In UK, doubts about Lockerbie bomber's health prognosis
Furor over Abdelbaset al-Megrahi's release deepened as a Scottish parliamentarian, who is a doctor, cast doubt on the claim that Megrahi has only three months to live.
A Scottish opposition politician who also happens to be a physician specializing in the treatment of cancer, says that medical information provided to support the "compassionate release" by the Scottish government of convicted Lockerbie bomber Abdelbaset al-Megrahi does not in fact confirm that he has around three months to live.
Dr. Richard Simpson, a member of the Scottish Parliament, said that based on records provided, there is "significant doubt" about Mr. Megrahi's prognosis. Libyan intelligence agent Megrahi, convicted of murdering 270 people in the bombing of Pan Am flight 103, was released after eight years in a Scottish prison so that he could have the comfort of being with friends and family in Libya in his final months. Scottish Justice Secretary Kenny MacAskill justified the decision based on what he said was strong medical evidence that Megrahi has about three months to live and is dying of prostate cancer.
Dr Simpson, who specialised in prostate disease research, said: “It is clear to me from the medical reports and the opinion of the specialists that Megrahi could live for many more months. "Kenny MacAskill released him apparently on the advice of just one doctor whose status is not clear and who is not named.” Dr Simpson, a former member of the British Association of Urological Surgeons' prostate cancer working group, said the minister should have sought a second opinion from a specialist in palliative care.
As we reported yesterday, family members of victims in the US (most of those killed in the attack were from the US) say that neither they, nor the US government, have been provided full medical information that would allow them to determine if Megrahi is in fact as sick as they've been told.
The joyous celebration of his return home has stirred anger not just among the families, but among some American politicians, who are seeking ways to restrict the Libyan dictator's movements when he attends the UN's General Assembly in New York in March, his first visit to the US since the coup that brought him to power 40 years ago.
Meanwhile, the police in Scotland cast doubt on MacAskill's claim that one of the reasons the notion of allowing Megrahi to receive hospice care in Scotland was dismissed was because it would have posed a "severe" security risk. The Times of London reports that local police were never asked for their opinion on whether they could provide necessary protection by MacAskill.
In the Strathclyde Police statement, a spokeswoman said: “If a decision had been made to release Mr. al-Megrahi in Scotland, we would have provided whatever security was required. We were asked how many officers would be required, and we provided that advice. We were asked how many it would take in our opinion, in terms of guidance. We were not asked whether we could do this.”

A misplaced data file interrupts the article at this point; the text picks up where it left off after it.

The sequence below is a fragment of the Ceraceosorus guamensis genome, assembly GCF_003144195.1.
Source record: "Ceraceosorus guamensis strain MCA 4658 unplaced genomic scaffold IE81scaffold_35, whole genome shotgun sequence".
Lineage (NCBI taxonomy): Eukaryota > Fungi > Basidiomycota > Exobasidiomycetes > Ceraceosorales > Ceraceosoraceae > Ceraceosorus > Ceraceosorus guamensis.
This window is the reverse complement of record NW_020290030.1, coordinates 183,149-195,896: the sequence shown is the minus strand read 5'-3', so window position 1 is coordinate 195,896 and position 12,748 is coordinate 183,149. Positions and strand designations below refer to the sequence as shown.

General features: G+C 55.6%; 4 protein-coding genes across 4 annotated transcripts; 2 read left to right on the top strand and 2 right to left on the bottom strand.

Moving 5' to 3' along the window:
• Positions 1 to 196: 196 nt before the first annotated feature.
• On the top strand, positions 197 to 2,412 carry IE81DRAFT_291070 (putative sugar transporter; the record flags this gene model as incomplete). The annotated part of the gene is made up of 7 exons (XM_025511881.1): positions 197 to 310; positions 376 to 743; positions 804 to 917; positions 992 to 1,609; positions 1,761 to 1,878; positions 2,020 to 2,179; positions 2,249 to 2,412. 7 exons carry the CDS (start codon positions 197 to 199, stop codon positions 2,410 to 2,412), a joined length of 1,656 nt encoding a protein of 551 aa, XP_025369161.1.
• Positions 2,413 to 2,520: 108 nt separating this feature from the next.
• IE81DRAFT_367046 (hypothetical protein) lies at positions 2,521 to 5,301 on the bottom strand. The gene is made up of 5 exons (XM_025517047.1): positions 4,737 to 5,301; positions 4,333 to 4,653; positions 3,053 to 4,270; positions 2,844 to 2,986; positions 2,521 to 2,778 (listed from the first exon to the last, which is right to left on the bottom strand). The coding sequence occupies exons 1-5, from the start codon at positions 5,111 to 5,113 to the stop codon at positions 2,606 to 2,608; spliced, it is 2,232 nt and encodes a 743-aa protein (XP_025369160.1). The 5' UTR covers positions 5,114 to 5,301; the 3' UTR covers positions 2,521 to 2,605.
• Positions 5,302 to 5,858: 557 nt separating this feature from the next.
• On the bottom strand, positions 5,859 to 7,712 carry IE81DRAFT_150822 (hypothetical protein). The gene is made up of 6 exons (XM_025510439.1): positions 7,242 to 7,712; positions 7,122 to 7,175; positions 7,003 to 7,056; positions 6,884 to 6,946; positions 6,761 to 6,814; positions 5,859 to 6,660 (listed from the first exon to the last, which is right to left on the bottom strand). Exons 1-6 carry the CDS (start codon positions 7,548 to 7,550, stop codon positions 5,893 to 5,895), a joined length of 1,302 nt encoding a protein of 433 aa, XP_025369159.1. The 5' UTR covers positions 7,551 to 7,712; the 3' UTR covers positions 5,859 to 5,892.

More important, the American security services are re-examining their relationship with their counterparts in Scotland and England, since the decision to release Megrahi is only the latest thumb in their eye. The British Government has refused on human rights grounds to extradite six suspected terrorists wanted by American authorities, including a Saudi sought in connection with bomb attacks on US embassies. Remember: this is the same Government that raised no objection when British businessmen were extradited to face trial in the United States on various charges. Apparently, the Scottish desire to show compassion to a mass murderer is matched by a British desire to keep suspected terrorists from facing justice in US courts.
One of Qaddafi's sons, Saif al-Islam Qaddafi, flew to Scotland to accompany Megrahi home, embraced him before the cheering, flag-waving crowds on the tarmac in Tripoli, and helped organized the hero's welcome. Analysts say he's eager to take credit for Megrahi's release at home, as he's his father's favored successor and did most of the heavy lifting in negotiating Megrahi's return.
Saif has taken the lead on presenting the Libyan position on Lockerbie for some time. In 2008, he told the BBC that while Libya had formally accepted responsibility for the bombing and had paid reparations, that it basically had lied to get out of from under United Nation's sanctions. "We wrote a letter to the Security Council saying we are responsible for the acts of our employees... but it doesn't mean that we did it in fact. We played with words."
He also attacked the families of the Lockerbie victims as more interested in money than justice for their murdered loved ones. "I think they were very greedy and I think they were trading with the blood of their sons and daughters," he said at the time. "The negotiation with them, it was very terrible and very materialistic and was very greedy." (the BBC interview with Saif can be watched here.)